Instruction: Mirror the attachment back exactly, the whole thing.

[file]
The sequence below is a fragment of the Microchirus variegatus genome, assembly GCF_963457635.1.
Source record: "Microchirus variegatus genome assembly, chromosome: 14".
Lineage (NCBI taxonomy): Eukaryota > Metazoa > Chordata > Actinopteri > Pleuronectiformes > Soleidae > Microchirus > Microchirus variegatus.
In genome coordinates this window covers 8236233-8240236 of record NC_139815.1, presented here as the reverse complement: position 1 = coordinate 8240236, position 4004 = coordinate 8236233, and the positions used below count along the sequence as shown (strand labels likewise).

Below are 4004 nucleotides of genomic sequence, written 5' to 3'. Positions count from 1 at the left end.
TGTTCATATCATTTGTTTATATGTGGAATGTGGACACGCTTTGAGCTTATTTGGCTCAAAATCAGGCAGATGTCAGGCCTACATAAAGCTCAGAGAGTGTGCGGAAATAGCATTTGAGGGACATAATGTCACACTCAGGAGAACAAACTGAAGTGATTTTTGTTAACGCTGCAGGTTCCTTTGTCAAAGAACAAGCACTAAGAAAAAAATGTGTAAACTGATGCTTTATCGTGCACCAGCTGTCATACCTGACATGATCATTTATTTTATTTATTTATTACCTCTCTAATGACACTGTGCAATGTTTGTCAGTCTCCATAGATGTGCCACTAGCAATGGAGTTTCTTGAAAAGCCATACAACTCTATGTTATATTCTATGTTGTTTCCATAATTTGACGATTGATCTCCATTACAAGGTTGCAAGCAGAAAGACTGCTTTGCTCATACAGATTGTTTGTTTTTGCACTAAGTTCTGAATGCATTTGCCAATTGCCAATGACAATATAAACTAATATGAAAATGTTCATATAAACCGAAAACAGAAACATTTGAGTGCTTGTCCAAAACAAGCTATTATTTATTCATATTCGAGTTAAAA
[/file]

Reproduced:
The sequence below is a fragment of the Microchirus variegatus genome, assembly GCF_963457635.1.
Source record: "Microchirus variegatus genome assembly, chromosome: 14".
Lineage (NCBI taxonomy): Eukaryota > Metazoa > Chordata > Actinopteri > Pleuronectiformes > Soleidae > Microchirus > Microchirus variegatus.
In genome coordinates this window covers 8236233-8240236 of record NC_139815.1, presented here as the reverse complement: position 1 = coordinate 8240236, position 4004 = coordinate 8236233, and the positions used below count along the sequence as shown (strand labels likewise).

Below are 4004 nucleotides of genomic sequence, written 5' to 3'. Positions count from 1 at the left end.
TGTTCATATCATTTGTTTATATGTGGAATGTGGACACGCTTTGAGCTTATTTGGCTCAAAATCAGGCAGATGTCAGGCCTACATAAAGCTCAGAGAGTGTGCGGAAATAGCATTTGAGGGACATAATGTCACACTCAGGAGAACAAACTGAAGTGATTTTTGTTAACGCTGCAGGTTCCTTTGTCAAAGAACAAGCACTAAGAAAAAAATGTGTAAACTGATGCTTTATCGTGCACCAGCTGTCATACCTGACATGATCATTTATTTTATTTATTTATTACCTCTCTAATGACACTGTGCAATGTTTGTCAGTCTCCATAGATGTGCCACTAGCAATGGAGTTTCTTGAAAAGCCATACAACTCTATGTTATATTCTATGTTGTTTCCATAATTTGACGATTGATCTCCATTACAAGGTTGCAAGCAGAAAGACTGCTTTGCTCATACAGATTGTTTGTTTTTGCACTAAGTTCTGAATGCATTTGCCAATTGCCAATGACAATATAAACTAATATGAAAATGTTCATATAAACCGAAAACAGAAACATTTGAGTGCTTGTCCAAAACAAGCTATTATTTATTCATATTCGAGTTAAAA